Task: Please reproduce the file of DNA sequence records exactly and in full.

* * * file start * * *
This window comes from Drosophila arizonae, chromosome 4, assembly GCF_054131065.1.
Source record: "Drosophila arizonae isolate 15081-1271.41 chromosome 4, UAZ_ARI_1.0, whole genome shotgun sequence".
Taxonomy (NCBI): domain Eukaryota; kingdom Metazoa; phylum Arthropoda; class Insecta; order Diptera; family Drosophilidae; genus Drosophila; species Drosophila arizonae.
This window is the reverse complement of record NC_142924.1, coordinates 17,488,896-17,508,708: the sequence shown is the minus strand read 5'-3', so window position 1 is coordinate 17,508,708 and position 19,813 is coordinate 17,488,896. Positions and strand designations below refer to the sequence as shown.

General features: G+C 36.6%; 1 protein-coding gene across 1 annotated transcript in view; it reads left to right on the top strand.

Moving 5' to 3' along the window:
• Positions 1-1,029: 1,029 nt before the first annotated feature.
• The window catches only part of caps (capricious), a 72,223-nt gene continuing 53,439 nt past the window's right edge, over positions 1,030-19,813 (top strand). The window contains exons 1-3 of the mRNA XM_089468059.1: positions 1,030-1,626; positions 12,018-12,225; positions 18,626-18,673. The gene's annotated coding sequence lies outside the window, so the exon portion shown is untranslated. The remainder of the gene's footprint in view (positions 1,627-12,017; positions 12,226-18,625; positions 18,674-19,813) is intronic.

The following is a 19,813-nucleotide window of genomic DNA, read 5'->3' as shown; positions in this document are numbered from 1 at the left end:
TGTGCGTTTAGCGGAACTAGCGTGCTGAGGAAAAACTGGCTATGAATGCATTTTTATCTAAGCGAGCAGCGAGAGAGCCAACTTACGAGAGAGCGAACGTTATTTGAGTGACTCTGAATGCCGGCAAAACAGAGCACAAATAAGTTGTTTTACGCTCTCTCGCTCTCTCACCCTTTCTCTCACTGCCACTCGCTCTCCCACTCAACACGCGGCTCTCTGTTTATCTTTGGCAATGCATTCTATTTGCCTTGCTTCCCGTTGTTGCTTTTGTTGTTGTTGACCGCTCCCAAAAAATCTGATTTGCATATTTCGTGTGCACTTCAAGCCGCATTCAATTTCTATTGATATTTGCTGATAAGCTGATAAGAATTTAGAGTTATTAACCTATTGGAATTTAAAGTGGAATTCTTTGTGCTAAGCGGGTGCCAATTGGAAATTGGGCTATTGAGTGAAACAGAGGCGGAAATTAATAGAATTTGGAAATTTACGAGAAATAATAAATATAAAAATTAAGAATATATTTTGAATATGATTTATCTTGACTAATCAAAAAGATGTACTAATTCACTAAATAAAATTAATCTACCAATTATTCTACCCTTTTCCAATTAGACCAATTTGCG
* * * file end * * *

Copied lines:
This window comes from Drosophila arizonae, chromosome 4, assembly GCF_054131065.1.
Source record: "Drosophila arizonae isolate 15081-1271.41 chromosome 4, UAZ_ARI_1.0, whole genome shotgun sequence".
Taxonomy (NCBI): domain Eukaryota; kingdom Metazoa; phylum Arthropoda; class Insecta; order Diptera; family Drosophilidae; genus Drosophila; species Drosophila arizonae.
This window is the reverse complement of record NC_142924.1, coordinates 17,488,896-17,508,708: the sequence shown is the minus strand read 5'-3', so window position 1 is coordinate 17,508,708 and position 19,813 is coordinate 17,488,896. Positions and strand designations below refer to the sequence as shown.

General features: G+C 36.6%; 1 protein-coding gene across 1 annotated transcript in view; it reads left to right on the top strand.

Moving 5' to 3' along the window:
• Positions 1-1,029: 1,029 nt before the first annotated feature.
• The window catches only part of caps (capricious), a 72,223-nt gene continuing 53,439 nt past the window's right edge, over positions 1,030-19,813 (top strand). The window contains exons 1-3 of the mRNA XM_089468059.1: positions 1,030-1,626; positions 12,018-12,225; positions 18,626-18,673. The gene's annotated coding sequence lies outside the window, so the exon portion shown is untranslated. The remainder of the gene's footprint in view (positions 1,627-12,017; positions 12,226-18,625; positions 18,674-19,813) is intronic.

The following is a 19,813-nucleotide window of genomic DNA, read 5'->3' as shown; positions in this document are numbered from 1 at the left end:
TGTGCGTTTAGCGGAACTAGCGTGCTGAGGAAAAACTGGCTATGAATGCATTTTTATCTAAGCGAGCAGCGAGAGAGCCAACTTACGAGAGAGCGAACGTTATTTGAGTGACTCTGAATGCCGGCAAAACAGAGCACAAATAAGTTGTTTTACGCTCTCTCGCTCTCTCACCCTTTCTCTCACTGCCACTCGCTCTCCCACTCAACACGCGGCTCTCTGTTTATCTTTGGCAATGCATTCTATTTGCCTTGCTTCCCGTTGTTGCTTTTGTTGTTGTTGACCGCTCCCAAAAAATCTGATTTGCATATTTCGTGTGCACTTCAAGCCGCATTCAATTTCTATTGATATTTGCTGATAAGCTGATAAGAATTTAGAGTTATTAACCTATTGGAATTTAAAGTGGAATTCTTTGTGCTAAGCGGGTGCCAATTGGAAATTGGGCTATTGAGTGAAACAGAGGCGGAAATTAATAGAATTTGGAAATTTACGAGAAATAATAAATATAAAAATTAAGAATATATTTTGAATATGATTTATCTTGACTAATCAAAAAGATGTACTAATTCACTAAATAAAATTAATCTACCAATTATTCTACCCTTTTCCAATTAGACCAATTTGCG